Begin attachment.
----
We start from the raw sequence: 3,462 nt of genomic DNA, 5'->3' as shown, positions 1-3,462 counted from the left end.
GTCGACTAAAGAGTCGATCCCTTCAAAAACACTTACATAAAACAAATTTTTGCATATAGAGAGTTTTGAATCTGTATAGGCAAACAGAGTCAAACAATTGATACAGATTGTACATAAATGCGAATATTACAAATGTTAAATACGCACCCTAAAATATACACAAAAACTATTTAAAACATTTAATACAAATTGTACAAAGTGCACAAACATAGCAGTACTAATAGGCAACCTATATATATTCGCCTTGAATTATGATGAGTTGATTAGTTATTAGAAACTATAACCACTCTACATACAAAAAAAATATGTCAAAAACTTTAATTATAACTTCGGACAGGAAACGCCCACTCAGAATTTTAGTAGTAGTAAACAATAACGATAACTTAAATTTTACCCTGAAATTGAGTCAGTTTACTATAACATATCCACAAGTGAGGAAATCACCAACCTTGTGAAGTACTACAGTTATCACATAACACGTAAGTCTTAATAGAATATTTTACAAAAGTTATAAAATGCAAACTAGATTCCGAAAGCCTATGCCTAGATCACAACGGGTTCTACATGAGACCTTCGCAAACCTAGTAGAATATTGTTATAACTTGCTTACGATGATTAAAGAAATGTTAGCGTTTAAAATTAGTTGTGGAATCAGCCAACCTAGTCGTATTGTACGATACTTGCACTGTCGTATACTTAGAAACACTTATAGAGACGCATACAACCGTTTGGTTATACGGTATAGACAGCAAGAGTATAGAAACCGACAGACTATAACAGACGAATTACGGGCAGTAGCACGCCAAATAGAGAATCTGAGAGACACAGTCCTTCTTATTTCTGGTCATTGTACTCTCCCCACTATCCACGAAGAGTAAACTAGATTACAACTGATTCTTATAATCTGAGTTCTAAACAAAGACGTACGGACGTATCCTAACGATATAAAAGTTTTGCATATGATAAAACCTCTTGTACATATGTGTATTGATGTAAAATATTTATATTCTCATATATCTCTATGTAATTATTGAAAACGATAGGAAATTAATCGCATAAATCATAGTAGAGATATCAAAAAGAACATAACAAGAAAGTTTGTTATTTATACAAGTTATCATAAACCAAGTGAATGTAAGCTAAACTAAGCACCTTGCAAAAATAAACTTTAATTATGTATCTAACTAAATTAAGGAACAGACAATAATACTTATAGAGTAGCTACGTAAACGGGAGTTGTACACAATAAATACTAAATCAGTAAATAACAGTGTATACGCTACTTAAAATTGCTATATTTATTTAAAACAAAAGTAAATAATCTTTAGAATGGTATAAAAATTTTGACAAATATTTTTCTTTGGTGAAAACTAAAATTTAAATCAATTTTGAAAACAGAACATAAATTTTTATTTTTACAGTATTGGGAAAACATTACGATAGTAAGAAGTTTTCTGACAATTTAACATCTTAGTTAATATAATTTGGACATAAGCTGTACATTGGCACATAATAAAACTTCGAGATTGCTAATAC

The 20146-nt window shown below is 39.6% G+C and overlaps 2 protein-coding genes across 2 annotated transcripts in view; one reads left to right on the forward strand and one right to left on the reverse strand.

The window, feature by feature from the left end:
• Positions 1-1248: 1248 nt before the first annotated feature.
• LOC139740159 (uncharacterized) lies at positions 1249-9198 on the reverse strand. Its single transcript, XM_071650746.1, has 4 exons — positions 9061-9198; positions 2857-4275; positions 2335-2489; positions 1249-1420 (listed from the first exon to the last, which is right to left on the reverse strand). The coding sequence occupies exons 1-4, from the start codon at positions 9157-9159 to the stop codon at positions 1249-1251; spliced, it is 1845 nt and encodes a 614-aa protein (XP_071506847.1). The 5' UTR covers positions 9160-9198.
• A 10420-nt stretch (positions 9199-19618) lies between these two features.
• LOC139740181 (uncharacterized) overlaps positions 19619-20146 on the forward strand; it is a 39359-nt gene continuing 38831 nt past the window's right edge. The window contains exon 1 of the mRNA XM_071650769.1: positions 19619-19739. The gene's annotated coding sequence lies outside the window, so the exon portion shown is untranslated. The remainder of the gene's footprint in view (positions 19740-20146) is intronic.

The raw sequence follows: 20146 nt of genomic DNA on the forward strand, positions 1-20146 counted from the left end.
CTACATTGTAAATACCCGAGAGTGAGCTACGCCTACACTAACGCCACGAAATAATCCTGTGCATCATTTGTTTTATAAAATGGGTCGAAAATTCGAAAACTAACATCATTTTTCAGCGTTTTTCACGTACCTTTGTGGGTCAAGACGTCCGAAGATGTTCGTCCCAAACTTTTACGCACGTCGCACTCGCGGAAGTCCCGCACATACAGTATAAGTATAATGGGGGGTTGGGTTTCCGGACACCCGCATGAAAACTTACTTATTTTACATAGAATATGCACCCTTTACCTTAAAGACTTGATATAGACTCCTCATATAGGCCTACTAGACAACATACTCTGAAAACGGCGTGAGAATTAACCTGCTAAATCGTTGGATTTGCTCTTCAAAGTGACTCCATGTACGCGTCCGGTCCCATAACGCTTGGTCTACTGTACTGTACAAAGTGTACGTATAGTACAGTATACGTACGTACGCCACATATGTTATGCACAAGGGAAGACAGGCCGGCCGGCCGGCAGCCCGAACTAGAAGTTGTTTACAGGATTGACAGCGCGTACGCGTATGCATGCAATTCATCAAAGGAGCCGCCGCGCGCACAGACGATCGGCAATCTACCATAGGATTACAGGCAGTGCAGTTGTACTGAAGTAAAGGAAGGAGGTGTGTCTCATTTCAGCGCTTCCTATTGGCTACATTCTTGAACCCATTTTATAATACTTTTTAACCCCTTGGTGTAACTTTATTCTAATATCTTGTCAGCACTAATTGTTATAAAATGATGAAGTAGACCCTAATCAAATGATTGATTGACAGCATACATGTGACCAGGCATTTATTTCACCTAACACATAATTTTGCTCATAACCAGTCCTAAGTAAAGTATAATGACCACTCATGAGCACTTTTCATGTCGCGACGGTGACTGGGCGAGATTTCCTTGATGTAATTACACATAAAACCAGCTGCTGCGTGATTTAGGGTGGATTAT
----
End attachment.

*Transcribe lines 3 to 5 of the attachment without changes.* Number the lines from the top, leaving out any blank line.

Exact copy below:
The 20146-nt window shown below is 39.6% G+C and overlaps 2 protein-coding genes across 2 annotated transcripts in view; one reads left to right on the forward strand and one right to left on the reverse strand.

The window, feature by feature from the left end:
• Positions 1-1248: 1248 nt before the first annotated feature.